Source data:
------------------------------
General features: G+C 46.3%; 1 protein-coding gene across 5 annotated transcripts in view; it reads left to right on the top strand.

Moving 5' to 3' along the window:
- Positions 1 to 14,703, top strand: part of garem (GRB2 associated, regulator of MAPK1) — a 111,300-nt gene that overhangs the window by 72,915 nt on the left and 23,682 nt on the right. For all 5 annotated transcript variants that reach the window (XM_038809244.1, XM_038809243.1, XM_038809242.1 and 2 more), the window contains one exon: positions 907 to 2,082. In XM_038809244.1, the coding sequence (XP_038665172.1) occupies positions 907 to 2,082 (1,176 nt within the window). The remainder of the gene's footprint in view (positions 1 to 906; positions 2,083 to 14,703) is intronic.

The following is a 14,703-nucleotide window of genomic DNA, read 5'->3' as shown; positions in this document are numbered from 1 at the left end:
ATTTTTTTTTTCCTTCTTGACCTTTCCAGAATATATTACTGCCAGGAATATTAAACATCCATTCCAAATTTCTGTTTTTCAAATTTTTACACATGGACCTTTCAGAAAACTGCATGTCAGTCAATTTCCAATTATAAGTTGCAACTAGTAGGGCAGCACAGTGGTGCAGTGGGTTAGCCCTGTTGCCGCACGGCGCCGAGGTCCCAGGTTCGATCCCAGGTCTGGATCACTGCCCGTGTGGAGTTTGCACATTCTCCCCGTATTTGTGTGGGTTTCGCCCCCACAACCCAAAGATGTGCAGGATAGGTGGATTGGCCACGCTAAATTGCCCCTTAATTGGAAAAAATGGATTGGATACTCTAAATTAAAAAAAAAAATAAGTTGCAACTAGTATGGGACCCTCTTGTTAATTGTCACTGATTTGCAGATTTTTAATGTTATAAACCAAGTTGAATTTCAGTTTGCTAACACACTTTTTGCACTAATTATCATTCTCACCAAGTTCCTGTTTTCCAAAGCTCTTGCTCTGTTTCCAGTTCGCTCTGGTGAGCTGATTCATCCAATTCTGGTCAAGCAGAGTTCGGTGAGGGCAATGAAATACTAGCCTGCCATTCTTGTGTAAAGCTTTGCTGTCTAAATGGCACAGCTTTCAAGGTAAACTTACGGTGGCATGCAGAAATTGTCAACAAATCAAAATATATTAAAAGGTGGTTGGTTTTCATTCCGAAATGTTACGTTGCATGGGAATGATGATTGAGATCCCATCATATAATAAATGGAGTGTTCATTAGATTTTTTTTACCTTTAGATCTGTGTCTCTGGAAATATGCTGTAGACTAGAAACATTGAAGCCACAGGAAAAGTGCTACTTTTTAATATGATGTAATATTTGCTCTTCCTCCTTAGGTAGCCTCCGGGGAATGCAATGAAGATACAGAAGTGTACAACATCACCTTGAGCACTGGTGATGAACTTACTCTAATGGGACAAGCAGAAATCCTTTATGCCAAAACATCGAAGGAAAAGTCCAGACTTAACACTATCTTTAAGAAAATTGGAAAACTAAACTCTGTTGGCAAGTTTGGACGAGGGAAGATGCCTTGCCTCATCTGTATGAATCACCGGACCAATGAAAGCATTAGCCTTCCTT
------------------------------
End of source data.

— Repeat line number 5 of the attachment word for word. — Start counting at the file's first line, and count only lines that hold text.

ATTTTTTTTTTCCTTCTTGACCTTTCCAGAATATATTACTGCCAGGAATATTAAACATCCATTCCAAATTTCTGTTTTTCAAATTTTTACACATGGACCTTTCAGAAAACTGCATGTCAGTCAATTTCCAATTATAAGTTGCAACTAGTAGGGCAGCACAGTGGTGCAGTGGGTTAGCCCTGTTGCCGCACGGCGCCGAGGTCCCAGGTTCGATCCCAGGTCTGGATCACTGCCCGTGTGGAGTTTGCACATTCTCCCCGTATTTGTGTGGGTTTCGCCCCCACAACCCAAAGATGTGCAGGATAGGTGGATTGGCCACGCTAAATTGCCCCTTAATTGGAAAAAATGGATTGGATACTCTAAATTAAAAAAAAAAATAAGTTGCAACTAGTATGGGACCCTCTTGTTAATTGTCACTGATTTGCAGATTTTTAATGTTATAAACCAAGTTGAATTTCAGTTTGCTAACACACTTTTTGCACTAATTATCATTCTCACCAAGTTCCTGTTTTCCAAAGCTCTTGCTCTGTTTCCAGTTCGCTCTGGTGAGCTGATTCATCCAATTCTGGTCAAGCAGAGTTCGGTGAGGGCAATGAAATACTAGCCTGCCATTCTTGTGTAAAGCTTTGCTGTCTAAATGGCACAGCTTTCAAGGTAAACTTACGGTGGCATGCAGAAATTGTCAACAAATCAAAATATATTAAAAGGTGGTTGGTTTTCATTCCGAAATGTTACGTTGCATGGGAATGATGATTGAGATCCCATCATATAATAAATGGAGTGTTCATTAGATTTTTTTTACCTTTAGATCTGTGTCTCTGGAAATATGCTGTAGACTAGAAACATTGAAGCCACAGGAAAAGTGCTACTTTTTAATATGATGTAATATTTGCTCTTCCTCCTTAGGTAGCCTCCGGGGAATGCAATGAAGATACAGAAGTGTACAACATCACCTTGAGCACTGGTGATGAACTTACTCTAATGGGACAAGCAGAAATCCTTTATGCCAAAACATCGAAGGAAAAGTCCAGACTTAACACTATCTTTAAGAAAATTGGAAAACTAAACTCTGTTGGCAAGTTTGGACGAGGGAAGATGCCTTGCCTCATCTGTATGAATCACCGGACCAATGAAAGCATTAGCCTTCCTT